It's not like I'm still crazy about her. Sometimes we talk and she's really very nice. We're friends now, just about. But she says she's moving to Canada soon, joining the National Ballet. I expect she'll marry the Arabian and take him along. Then again, I hope not.

Bob tells me she's part Swedish, part Egyptian. She sometimes talked to him while he was on his shift. But it was nothing special between them. Not like with me.

Bob was on duty the night she moved. He said the Arabian cab driver was cursing in a strange language. It doesn't surprise me. This guy always was in a bad mood.

Last week I thought I saw the Arabian cab driver walking in the park. He didn't look happy then either. I guess he didn't go to Canada. I guess he didn't marry her. Maybe it wasn't him. There are lots of tall people walking in the park.

She went. I guess it was Canada, but I never knew for sure. She didn't leave a forwarding address. Of course, she said she'd write me at the hotel. Of course she didn't.

I don't spend time thinking about it. Other dancers stay at the hotel, but it's not the same. Sometimes on a rainy afternoon, I find myself wishing she'd come in, all wet from the storm, happy to be inside, glad to see me. I'd get her coffee and we'd talk. She'd ask for her phone messages and we'd talk some more. But it never happens.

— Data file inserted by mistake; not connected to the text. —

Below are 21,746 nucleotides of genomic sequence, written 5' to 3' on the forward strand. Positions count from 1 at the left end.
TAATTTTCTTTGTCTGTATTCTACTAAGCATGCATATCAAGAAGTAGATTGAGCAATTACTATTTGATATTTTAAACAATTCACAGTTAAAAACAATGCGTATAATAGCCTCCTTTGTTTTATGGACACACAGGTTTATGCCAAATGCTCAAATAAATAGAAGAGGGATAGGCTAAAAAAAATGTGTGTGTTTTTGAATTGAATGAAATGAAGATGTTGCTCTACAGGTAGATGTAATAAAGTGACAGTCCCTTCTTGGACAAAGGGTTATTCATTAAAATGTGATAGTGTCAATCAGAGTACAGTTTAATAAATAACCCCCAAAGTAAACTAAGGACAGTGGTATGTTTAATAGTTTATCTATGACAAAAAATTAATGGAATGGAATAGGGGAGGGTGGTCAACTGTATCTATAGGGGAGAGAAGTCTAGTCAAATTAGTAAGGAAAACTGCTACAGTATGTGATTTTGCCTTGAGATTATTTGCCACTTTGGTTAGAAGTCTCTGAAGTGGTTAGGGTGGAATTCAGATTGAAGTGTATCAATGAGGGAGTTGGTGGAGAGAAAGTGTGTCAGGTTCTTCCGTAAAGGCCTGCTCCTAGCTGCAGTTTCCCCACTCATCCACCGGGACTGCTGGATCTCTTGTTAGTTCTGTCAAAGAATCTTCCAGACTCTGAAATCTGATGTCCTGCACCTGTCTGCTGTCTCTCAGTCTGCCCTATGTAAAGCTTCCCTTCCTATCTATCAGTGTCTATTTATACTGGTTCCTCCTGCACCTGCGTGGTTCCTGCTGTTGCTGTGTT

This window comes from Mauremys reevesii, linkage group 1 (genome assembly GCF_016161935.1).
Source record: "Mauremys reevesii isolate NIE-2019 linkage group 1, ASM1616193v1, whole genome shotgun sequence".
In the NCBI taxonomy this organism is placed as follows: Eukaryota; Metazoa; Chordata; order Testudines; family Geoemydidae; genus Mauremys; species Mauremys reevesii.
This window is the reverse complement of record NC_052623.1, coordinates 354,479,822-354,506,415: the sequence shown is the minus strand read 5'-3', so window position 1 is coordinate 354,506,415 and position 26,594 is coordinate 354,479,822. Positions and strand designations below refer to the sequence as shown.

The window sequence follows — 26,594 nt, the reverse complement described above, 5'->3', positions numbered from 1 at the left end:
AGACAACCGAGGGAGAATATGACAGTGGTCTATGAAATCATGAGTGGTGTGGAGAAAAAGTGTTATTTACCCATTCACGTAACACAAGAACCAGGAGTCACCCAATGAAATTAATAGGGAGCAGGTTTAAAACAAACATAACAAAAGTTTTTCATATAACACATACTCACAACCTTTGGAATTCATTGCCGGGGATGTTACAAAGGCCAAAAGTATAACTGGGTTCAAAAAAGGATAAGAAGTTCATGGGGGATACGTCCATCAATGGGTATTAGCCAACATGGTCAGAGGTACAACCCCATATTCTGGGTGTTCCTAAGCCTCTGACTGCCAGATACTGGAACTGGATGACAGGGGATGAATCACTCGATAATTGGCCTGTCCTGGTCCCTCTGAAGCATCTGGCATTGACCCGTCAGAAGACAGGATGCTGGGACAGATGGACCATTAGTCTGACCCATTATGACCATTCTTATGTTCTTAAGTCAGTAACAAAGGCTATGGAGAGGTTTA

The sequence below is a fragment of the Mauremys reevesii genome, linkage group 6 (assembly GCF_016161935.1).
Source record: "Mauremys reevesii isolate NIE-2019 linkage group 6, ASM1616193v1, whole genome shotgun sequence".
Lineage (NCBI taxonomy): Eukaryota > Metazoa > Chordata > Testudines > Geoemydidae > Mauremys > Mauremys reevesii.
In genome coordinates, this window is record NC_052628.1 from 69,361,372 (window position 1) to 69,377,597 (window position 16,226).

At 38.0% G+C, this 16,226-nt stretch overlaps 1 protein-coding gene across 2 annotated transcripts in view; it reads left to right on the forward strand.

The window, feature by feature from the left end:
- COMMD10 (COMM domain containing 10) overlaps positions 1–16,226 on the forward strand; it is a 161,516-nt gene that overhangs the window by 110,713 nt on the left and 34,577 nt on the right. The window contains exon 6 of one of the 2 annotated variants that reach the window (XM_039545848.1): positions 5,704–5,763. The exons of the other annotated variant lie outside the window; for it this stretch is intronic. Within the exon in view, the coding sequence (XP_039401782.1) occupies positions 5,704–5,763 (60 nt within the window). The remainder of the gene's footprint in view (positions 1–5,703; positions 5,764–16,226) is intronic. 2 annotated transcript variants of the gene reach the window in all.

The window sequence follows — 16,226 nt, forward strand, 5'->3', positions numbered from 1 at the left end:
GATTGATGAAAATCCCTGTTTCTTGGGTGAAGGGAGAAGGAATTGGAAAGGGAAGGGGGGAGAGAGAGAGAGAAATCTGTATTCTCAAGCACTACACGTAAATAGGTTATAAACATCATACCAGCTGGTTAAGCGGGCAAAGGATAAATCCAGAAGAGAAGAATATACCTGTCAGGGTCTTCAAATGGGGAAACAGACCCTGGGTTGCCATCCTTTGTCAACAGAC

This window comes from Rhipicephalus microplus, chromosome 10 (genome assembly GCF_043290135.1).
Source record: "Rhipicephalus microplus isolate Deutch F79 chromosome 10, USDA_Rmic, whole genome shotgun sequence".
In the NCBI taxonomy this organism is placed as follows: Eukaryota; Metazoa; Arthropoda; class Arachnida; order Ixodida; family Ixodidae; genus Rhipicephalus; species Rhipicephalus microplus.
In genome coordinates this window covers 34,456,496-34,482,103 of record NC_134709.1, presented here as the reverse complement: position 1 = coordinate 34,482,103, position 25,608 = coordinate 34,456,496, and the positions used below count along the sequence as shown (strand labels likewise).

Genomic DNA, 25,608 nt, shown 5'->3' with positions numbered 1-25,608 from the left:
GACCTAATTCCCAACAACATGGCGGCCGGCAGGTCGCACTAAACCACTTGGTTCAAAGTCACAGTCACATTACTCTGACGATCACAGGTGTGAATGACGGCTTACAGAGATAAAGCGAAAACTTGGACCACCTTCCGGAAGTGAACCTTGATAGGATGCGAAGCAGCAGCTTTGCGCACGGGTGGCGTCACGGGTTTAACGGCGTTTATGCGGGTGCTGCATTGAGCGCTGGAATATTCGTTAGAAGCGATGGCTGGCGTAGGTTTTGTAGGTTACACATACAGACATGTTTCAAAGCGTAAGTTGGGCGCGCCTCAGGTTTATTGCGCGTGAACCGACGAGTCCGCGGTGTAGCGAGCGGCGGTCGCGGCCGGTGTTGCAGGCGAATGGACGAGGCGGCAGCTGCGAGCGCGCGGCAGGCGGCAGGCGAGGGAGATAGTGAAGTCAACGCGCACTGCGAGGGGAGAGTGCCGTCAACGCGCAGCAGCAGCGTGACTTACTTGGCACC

When it gets slow, I play the radio. The other morning a talk show was on, and the lady said the same thing my friend said. If you look for love, you'll never find it. I still don't know that she's right. I just watch the lobby doors and wonder.

About the author:

When not writing fiction, Gary Glauber is a music journalist for both PopMatters.com and Fufkin.com. Recent short stories have appeared in Insolent Rudder, Mocha Memoirs, Pindeldyboz, Word Riot, Eyeshot, Smokelong Quarterly, Fossil Record, Cenotaph, Ululation, and Megaera. Upcoming stories can be seen at Glut and Long Story Short. You can contact him at .

For further reading:

Browse the contents of 42opus Vol. 3, No. 4, where "The Dance" ran on December 2, 2003. List other work with these same labels: fiction, flash fiction.

42opus is an online magazine of the literary arts.